At one stage Petrol Company also carried ‘walking wounded’, from an MDS north-west of the Company area. Urgent and serious cases were then being evacuated by the RAF in flying ambulances-Bombays and De Havillands. At 9.20 a.m. on 24 July, two Bombays were seen approaching the MDS and coming in to land. At that moment several Messerschmitts appeared, some remaining at a considerable height-watching for intercepting Spitfires-while one swooped down in vicious page 221 attack. Both Bombays succeeded in landing, though one had obviously been badly shot up. Another spurt of bullets set it ablaze. The ME then made several runs at the second Bombay, and it, too, burst into flames. Neither of our planes carried Red Cross markings. Their crews were able to get away safely before the aircraft caught fire.
Later that month came another severe raid, vividly described in a letter by Maurie Browne:
We had a Hell of a time a couple of nights ago. I awoke with a singing in my ears and a burning all over me. Couldn't make it out until I realised it was mosquitoes. There were millions of them, and they routed the whole Division! I had the mistaken idea that I was the only one being nipped-until I saw young Jack2 hop out of his bed and go tearing off into the sand, waving his arms and smacking himself.
They were all anopheles, and had evidently been blown up from the Delta in a windstorm. I had never seen a mossie before in the desert proper, and couldn't believe it. The only consolation was that the Hun must have got as many as we did and may not feel so keen about Egypt now. They have all blown away again, but we're still scratching the bites and hoping we don't get malaria.
The Hun, indeed, was anything but keen about Egypt by then, and still less were his reluctant allies, the Italians. By the time Rommel's troops reached Alamein they were already dog-tired from constant fighting, constant travelling, and lack of rest. The iron will of their Commander drove them on. But when his plans misfired, and hopes of a rapid victory vanished, his men became dispirited. Even in the famous Africa Corps morale ran low; for this was not (as many suppose) a corps d'élite of picked and seasoned troops. They were, in fact, just run-of-the-mill recruits, and some were quite new to desert fighting. They were now at the end of inordinately long supply lines, which brought only a trickle of the food, the guns, the tanks, the reinforcements and the petrol that they needed-especially the petrol.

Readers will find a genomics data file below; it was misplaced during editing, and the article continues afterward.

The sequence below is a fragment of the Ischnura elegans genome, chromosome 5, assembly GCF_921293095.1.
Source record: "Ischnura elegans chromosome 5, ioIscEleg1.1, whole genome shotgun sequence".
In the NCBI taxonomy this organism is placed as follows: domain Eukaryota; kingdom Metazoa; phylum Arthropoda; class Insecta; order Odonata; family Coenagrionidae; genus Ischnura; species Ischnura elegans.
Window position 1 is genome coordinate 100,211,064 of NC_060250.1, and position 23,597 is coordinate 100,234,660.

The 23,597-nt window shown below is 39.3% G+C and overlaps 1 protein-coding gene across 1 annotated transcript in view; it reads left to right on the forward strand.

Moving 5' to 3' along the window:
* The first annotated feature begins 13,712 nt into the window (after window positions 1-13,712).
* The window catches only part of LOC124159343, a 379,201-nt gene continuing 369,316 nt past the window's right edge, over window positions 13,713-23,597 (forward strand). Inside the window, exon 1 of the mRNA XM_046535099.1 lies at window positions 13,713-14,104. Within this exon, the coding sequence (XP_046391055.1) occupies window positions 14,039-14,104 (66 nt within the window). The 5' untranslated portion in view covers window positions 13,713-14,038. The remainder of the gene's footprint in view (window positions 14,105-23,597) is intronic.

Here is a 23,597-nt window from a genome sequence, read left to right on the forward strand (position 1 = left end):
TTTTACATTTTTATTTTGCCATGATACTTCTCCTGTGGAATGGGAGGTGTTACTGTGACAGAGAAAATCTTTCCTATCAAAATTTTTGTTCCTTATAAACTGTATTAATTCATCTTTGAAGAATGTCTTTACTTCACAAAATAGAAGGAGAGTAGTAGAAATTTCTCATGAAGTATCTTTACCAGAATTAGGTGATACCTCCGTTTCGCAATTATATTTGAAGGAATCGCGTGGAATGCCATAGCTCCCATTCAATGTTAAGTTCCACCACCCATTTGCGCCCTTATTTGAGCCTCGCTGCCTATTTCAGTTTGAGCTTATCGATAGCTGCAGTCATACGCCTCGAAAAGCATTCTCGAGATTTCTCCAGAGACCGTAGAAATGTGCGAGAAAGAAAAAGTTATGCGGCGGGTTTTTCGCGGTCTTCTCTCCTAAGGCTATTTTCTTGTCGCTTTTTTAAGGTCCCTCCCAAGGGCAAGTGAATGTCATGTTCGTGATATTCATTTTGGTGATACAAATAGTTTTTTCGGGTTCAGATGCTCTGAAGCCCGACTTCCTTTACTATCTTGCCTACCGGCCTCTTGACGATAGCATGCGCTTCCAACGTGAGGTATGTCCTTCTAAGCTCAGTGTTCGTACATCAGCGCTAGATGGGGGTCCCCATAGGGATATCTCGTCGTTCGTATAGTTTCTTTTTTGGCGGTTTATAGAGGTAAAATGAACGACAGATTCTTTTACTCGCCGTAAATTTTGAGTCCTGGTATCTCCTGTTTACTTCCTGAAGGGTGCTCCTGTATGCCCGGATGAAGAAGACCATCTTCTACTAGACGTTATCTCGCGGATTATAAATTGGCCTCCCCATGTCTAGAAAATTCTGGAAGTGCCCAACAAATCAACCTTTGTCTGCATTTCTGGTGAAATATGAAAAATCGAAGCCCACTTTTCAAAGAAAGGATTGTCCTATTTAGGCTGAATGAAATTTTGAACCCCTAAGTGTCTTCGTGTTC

In the desert, Rommel's order of priority had always been (1) petrol and oil, (2) water, (3) food, (4) prisoners. And Brigadier Young relates3 that, at a conference with the Supreme page 222 Command in Italy that month, Rommel complained bitterly about being halted for lack of petrol. Three tankers had just been sunk in two days. Marshal Cavallero was at pains to reassure the German C-in-C: other means had already been adopted to keep him supplied. Petrol was being sent over in the double bottoms of hospital ships! Rommel, it is said, exploded in indignation.
Later, at a conference with Hitler himself, Rommel told the Fuehrer that his panzers were ‘standing at the door of Alexandria’ but that it was impossible to push it open unless they were reinforced and the supply position improved. Above all, they could do nothing without petrol. Hitler then produced another brainwave: the mass production of very small shallow-draught vessels, like landing craft, armed with two 88-milli- metre guns each, and much more difficult targets than tankers. These, Hitler assured him, would be able to slip across the Mediterranean at night, and by means of them the petrol problem would be solved. This plan, of course, was never carried out.
By the middle of July we had taken the enemy's measure. The tide of battle ebbed and flowed, but Eighth Army stood firm on the Alamein line. There were even plans for a great British counter-thrust to reach the coast at Daba and Fuka. That would have ‘boxed’ the enemy's forward elements and cut his lines of communication. But apart from a daring raid on Fuka airfield, by a motorised column which shot up installations and planes on the ground, this plan came to nothing. And Auchinleck's edict of 5 July that ‘Eighth Army will attack and destroy the enemy’ turned out to be so much wishful thinking.
For our Division July was a month of triumphs and disasters. The destruction of the Italian Ariete Armoured Division on 3 July was, says Lieutenant-Colonel Scoullar, ‘an outstanding episode in the Dominion's military history…. It seriously disconcerted both Germans and Italians and made the latter more fearful in subsequent conflicts with the New Zealanders. It increased German distrust of the fighting qualities of their allies and Italian cynicism concerning Rommel's leadership. It was possibly one of the main factors which led Rommel to plan an page 223 operation with the sole purpose of eliminating the New Zealand Division.’4
Then, on the night of 14-15 July, came the spirited capture of Ruweisat Ridge by our 4 and 5 Infantry Brigades, with 5 Indian Brigade on one flank. Our men carved their way through strongly-held enemy positions, dealing heavy punishment and taking masses of prisoners. Enemy tanks, prowling in the dark, were attacked by intrepid infantrymen, who destroyed several with ‘sticky’ bombs, or by shooting the tank commander and then climbing aboard to drop hand grenades on the crew inside. The remaining tanks withdrew in confusion.